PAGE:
Tag Archives: Middle East


Neocons: They Are Alive and Itching for War!

by Ehsan Ahrari on June 24, 2014, No Comments

If you thought that the American neoconservatives (aka "chicken hawks") of the George W. Bush administration–persons who brought us the Iraqi invasion based on a mission to destroy the imaginary arsenal of weapons of mass destruction that Saddam Hussain was hiding–you would be wrong. They are very much alive and are coming back through cyberspace and the airways trashing President Barack Obama's handling of Iraq, Syria, and Afghanistan.  When they are reminded of the atrocious mess originally created in Afghanistan and Iraq by Bush and these very same neocons, they deny this linkage and then quickly proceed with their warmongering rhetoric.  A factor to keep in mind about these neocons is that none has actually fought in a war.  However, their palpable penchant for war–as long as someone else's son or daughter is going to die in it–has rightly earned them the pejorative depiction "chicken hawks." Their proclivities are very much alive; they are itching for another war. (mo

The Helen Thomas Incident

by Ehsan Ahrari on June 8, 2010, 1 Comment

Helen Thomas, the veteran journalist who covered the White House for fifty years, and who was serving as a columnist for the Hearst newspapers, was forced to resign from her job for saying on camera that the Israelis should "get the hell out of Palestine" and go back to where they came from: Germany, Poland, and America. She apologized for saying that and rightly so. She was wrong in her opinion, but being wrong should not be a deadly offense. (more…)

Sayonara, Yoshida Doctrine; Hello, Hatoyama Doctrine; Whither U.S.-Japan Ties?

by Ehsan Ahrari on January 31, 2010, No Comments

When the global dialogue about an ostensible power shift to Asia from the West was heating up, no one was imagining that Japan would be reassessing its historical ties with the United States. The Yoshida Doctrine – named after Japan's post-World War II Prime Minister Shigeru Yoshida – was expected to be the cornerstone of that country's foreign policy. Toward the end of the first decade of the 21st Century, a new Hatoyama Doctrine – named after its current Prime Minister Yukio Hatoyama – seems to be emerging, while Japan might be bidding sayonara to the Yoshida doctrine. (http://www.informaworld.com/smpp/content~content=a713704248&db=all) (more…)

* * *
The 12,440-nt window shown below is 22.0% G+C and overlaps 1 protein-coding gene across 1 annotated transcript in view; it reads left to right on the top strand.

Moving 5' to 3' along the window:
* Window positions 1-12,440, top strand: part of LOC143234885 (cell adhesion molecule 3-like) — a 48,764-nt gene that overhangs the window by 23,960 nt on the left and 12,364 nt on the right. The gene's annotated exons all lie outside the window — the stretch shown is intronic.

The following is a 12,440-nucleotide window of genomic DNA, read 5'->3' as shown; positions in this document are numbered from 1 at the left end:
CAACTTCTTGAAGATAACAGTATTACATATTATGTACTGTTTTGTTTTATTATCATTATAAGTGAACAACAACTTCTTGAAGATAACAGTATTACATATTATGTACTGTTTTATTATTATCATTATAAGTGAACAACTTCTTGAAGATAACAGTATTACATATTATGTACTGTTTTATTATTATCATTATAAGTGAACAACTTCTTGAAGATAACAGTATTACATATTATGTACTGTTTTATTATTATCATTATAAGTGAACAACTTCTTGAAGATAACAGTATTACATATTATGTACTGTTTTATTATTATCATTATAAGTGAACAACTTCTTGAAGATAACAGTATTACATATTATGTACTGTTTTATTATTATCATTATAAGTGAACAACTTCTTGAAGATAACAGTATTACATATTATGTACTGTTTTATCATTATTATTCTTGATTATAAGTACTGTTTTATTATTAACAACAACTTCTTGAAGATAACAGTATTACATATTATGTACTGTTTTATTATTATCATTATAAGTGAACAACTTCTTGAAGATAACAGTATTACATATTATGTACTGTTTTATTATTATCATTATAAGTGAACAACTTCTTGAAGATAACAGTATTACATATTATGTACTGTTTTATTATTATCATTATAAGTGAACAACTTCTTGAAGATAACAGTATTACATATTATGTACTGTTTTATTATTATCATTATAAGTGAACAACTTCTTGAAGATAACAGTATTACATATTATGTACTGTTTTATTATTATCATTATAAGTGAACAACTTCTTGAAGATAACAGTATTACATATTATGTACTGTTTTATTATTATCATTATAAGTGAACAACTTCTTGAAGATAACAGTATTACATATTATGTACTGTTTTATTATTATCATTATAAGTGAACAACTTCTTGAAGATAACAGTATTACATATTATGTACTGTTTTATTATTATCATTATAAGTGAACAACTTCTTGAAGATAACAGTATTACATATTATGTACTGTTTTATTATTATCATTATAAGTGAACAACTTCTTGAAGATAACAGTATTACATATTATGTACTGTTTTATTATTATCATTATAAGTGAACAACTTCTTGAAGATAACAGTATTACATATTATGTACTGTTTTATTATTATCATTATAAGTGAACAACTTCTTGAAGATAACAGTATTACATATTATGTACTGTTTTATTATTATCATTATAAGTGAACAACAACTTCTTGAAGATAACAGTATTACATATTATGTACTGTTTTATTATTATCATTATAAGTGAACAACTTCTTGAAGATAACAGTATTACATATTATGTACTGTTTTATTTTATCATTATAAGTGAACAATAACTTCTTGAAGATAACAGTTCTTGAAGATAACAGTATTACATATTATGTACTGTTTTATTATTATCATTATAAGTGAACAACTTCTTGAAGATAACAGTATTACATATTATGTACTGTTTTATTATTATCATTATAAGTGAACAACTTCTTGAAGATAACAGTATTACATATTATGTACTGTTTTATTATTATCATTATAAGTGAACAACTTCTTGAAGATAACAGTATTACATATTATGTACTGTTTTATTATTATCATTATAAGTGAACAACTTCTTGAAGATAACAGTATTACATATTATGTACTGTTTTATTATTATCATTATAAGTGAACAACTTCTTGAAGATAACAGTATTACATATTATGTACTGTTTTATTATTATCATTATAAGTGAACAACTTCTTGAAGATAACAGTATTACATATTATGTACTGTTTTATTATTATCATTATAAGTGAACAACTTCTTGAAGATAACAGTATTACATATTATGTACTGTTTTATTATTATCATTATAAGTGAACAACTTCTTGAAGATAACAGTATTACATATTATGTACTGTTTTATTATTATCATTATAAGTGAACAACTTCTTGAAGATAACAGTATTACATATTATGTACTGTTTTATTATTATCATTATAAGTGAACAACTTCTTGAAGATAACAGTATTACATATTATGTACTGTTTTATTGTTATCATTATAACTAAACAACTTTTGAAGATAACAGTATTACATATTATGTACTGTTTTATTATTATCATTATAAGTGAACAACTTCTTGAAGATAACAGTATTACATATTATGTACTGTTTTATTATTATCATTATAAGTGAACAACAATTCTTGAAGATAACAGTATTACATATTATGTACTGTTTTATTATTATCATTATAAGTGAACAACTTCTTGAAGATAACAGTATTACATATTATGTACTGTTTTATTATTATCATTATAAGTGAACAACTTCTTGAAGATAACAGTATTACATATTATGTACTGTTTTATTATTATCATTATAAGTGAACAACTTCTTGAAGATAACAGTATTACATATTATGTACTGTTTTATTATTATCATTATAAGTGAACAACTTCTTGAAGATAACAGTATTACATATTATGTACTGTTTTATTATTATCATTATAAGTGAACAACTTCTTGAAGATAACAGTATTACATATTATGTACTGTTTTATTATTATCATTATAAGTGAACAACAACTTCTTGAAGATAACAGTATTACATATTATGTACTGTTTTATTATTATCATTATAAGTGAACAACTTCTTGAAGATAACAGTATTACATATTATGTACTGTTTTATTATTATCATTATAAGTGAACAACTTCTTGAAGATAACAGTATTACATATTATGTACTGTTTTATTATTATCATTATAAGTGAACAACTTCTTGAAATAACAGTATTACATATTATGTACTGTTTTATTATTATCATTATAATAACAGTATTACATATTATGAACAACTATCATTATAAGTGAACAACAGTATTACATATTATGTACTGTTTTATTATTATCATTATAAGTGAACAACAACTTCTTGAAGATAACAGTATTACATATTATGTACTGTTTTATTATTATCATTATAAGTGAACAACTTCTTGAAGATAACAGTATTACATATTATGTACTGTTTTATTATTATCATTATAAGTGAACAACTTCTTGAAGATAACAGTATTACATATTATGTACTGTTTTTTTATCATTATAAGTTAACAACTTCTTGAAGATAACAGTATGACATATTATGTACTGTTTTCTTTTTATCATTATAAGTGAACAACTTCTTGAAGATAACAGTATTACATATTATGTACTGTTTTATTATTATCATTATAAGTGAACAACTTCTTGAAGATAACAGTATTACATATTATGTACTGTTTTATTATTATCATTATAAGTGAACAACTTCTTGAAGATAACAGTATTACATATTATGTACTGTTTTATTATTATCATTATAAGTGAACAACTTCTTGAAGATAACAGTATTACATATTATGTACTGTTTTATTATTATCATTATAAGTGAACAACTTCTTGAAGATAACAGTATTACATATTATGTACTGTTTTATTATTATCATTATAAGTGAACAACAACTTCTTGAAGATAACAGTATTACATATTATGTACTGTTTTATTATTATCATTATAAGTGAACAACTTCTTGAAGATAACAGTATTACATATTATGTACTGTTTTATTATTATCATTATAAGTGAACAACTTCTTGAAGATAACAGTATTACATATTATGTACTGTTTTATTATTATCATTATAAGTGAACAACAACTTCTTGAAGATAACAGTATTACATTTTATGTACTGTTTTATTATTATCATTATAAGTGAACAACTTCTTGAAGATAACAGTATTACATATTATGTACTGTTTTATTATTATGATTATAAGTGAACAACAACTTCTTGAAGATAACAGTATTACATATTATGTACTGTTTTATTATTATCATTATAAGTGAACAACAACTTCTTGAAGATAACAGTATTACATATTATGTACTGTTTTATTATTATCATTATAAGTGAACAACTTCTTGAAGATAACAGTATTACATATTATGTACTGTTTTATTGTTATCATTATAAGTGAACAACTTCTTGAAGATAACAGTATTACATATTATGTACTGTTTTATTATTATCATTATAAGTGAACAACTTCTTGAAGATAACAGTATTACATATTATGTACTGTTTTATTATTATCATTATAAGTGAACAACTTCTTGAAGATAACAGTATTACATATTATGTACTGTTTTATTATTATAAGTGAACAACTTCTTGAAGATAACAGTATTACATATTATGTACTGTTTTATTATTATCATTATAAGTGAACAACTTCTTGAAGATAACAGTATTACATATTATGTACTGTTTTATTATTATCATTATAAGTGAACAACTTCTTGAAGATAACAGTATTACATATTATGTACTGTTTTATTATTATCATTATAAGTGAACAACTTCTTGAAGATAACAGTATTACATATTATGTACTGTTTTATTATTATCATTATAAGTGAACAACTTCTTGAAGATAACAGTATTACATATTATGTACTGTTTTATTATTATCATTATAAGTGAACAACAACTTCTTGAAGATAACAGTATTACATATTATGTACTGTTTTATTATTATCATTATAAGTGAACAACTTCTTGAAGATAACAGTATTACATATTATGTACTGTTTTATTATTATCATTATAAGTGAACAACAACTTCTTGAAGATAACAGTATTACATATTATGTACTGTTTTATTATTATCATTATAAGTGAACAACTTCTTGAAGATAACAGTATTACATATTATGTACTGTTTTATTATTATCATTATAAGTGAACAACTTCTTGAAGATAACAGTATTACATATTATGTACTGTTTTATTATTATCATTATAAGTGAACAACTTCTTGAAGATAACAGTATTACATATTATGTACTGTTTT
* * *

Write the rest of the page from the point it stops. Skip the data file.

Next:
While Iran Awaits Another Revolutionary Change

by Ehsan Ahrari on June 18, 2009, No Comments

There is something about revolutionary change that keeps us from recognizing it while it is happening.  Only when it picks up its pace beyond control that we wake up from our slumber of ignorance and recognize that something really "big" is either happening or about to happen.  Such is the case in Iran today.   (more…)

The Shia-Sunni Power Play in the Middle East

by Ehsan Ahrari on May 25, 2009, 1 Comment

The continuing public spat between Hezbollah and Arab states is a mixture of old and new styles of power play.  The "old" part implicitly involves Iran--the chief supporter of Hezbollah--while the new aspect of this power play is between the antiquated monarchies and the nexus between Iran and Hezbollah.  Iran is the "rising power" of the Middle East, while the Sunni Arab states belong to the category of "declining" powers.  Hezbollah's status will be determined most significantly after the impending elections in Lebanon.  As an example of how the U.S. foreign policy toward the Middle East is more of an expression of continuity than change (despite President Barack H. Obama's rhetoric of "change') Vice President Biden was dispatched to Lebanon to influence the outcome of the Lebanese elections, an action that is likely to backfire and, in the process, only enhance the political clout of Hezbollah.    (more…)

Thinking about Israel’s Unthinkable Image in Palestine

by Ehsan Ahrari on March 1, 2009, No Comments